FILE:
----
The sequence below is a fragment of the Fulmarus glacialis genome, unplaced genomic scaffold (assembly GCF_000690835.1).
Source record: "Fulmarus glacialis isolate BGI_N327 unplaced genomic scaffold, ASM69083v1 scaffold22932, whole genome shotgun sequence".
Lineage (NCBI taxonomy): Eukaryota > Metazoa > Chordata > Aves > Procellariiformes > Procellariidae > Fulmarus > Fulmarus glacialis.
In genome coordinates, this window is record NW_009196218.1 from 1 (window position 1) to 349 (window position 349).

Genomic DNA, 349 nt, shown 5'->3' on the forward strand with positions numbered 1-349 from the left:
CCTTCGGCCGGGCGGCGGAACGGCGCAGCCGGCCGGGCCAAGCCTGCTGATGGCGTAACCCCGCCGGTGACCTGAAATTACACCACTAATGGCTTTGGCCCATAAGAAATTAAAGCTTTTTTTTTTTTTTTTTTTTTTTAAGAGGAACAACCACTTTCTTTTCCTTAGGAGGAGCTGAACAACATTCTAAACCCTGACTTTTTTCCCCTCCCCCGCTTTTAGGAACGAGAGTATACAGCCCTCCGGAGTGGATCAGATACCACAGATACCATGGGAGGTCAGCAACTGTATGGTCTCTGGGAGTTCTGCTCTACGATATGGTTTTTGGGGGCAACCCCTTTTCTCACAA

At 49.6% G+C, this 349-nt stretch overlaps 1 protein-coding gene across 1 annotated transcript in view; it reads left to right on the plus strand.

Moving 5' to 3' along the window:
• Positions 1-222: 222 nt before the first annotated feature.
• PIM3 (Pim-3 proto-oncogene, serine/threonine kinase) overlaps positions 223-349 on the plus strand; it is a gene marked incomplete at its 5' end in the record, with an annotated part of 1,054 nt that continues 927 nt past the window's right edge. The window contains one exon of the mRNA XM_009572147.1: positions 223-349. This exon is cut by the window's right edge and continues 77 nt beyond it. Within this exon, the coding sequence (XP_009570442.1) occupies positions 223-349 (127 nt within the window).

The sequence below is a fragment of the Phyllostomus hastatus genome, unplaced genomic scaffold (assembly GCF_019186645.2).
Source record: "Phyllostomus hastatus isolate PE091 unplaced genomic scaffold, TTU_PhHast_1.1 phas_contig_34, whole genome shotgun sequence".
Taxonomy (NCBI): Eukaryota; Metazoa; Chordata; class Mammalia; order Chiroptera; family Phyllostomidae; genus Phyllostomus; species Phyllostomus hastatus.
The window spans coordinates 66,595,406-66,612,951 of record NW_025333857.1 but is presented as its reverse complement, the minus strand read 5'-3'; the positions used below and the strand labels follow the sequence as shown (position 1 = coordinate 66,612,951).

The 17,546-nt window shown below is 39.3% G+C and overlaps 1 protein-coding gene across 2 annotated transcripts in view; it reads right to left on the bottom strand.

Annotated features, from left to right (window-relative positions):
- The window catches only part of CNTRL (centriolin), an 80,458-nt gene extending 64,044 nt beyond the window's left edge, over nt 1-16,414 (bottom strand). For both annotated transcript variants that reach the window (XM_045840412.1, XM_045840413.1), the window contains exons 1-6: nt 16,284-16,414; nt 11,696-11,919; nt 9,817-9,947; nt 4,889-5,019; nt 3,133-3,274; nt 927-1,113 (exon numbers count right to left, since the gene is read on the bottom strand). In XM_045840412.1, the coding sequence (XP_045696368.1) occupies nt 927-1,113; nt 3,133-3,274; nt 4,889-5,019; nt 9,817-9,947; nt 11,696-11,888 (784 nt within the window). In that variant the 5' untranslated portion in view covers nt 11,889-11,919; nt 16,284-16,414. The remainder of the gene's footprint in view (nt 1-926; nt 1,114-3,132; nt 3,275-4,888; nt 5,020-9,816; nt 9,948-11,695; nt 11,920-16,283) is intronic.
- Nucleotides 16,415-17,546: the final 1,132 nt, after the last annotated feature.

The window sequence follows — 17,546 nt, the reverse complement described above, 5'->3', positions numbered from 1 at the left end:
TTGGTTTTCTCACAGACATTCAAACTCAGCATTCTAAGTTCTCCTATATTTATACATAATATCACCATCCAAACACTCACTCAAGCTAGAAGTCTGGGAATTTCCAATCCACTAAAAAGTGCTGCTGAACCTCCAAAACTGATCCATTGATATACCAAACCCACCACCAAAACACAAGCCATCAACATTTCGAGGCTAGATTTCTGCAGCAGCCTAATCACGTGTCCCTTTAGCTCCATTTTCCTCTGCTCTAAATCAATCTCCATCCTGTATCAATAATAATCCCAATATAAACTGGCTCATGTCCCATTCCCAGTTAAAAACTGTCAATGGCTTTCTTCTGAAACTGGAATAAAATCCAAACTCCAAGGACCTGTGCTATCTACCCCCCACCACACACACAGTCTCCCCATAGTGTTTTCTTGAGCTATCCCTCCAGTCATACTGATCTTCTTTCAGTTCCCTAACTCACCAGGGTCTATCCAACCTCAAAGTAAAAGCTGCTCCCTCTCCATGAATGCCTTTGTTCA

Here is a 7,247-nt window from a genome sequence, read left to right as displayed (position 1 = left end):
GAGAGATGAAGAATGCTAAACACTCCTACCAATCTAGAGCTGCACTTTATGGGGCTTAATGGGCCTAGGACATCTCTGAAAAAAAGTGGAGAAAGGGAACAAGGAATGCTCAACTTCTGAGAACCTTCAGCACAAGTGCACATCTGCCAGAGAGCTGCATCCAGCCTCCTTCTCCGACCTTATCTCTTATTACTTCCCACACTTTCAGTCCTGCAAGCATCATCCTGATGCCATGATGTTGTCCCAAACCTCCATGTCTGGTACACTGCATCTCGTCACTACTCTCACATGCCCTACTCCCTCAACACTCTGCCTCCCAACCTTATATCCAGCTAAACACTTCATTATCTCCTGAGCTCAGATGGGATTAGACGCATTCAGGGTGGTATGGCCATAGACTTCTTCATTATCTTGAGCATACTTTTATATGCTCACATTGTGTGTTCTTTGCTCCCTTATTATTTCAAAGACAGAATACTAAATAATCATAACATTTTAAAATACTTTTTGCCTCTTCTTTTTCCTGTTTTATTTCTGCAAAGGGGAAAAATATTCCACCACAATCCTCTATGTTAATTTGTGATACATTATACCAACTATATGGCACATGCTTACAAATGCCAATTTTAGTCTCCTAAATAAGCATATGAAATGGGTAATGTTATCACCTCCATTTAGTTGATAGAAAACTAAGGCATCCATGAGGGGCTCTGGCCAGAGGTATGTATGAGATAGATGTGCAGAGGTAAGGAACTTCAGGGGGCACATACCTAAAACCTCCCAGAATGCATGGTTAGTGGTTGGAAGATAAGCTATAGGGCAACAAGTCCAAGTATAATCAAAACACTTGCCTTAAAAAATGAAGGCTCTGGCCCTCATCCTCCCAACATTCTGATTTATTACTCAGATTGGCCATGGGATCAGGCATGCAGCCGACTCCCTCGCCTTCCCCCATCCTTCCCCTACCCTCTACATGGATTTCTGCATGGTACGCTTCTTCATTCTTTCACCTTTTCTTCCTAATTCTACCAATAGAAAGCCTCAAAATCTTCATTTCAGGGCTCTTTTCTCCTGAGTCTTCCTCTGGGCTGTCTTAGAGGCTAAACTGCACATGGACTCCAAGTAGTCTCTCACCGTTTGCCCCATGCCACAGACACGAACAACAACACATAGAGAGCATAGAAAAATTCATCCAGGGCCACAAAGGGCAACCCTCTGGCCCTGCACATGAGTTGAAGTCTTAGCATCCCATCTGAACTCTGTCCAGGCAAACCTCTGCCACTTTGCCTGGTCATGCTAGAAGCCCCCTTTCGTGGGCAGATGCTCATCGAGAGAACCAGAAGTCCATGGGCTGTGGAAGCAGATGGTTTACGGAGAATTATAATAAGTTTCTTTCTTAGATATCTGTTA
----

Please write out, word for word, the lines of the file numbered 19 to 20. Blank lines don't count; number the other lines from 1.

The window sequence follows — 17,546 nt, the reverse complement described above, 5'->3', positions numbered from 1 at the left end:
TTGGTTTTCTCACAGACATTCAAACTCAGCATTCTAAGTTCTCCTATATTTATACATAATATCACCATCCAAACACTCACTCAAGCTAGAAGTCTGGGAATTTCCAATCCACTAAAAAGTGCTGCTGAACCTCCAAAACTGATCCATTGATATACCAAACCCACCACCAAAACACAAGCCATCAACATTTCGAGGCTAGATTTCTGCAGCAGCCTAATCACGTGTCCCTTTAGCTCCATTTTCCTCTGCTCTAAATCAATCTCCATCCTGTATCAATAATAATCCCAATATAAACTGGCTCATGTCCCATTCCCAGTTAAAAACTGTCAATGGCTTTCTTCTGAAACTGGAATAAAATCCAAACTCCAAGGACCTGTGCTATCTACCCCCCACCACACACACAGTCTCCCCATAGTGTTTTCTTGAGCTATCCCTCCAGTCATACTGATCTTCTTTCAGTTCCCTAACTCACCAGGGTCTATCCAACCTCAAAGTAAAAGCTGCTCCCTCTCCATGAATGCCTTTGTTCA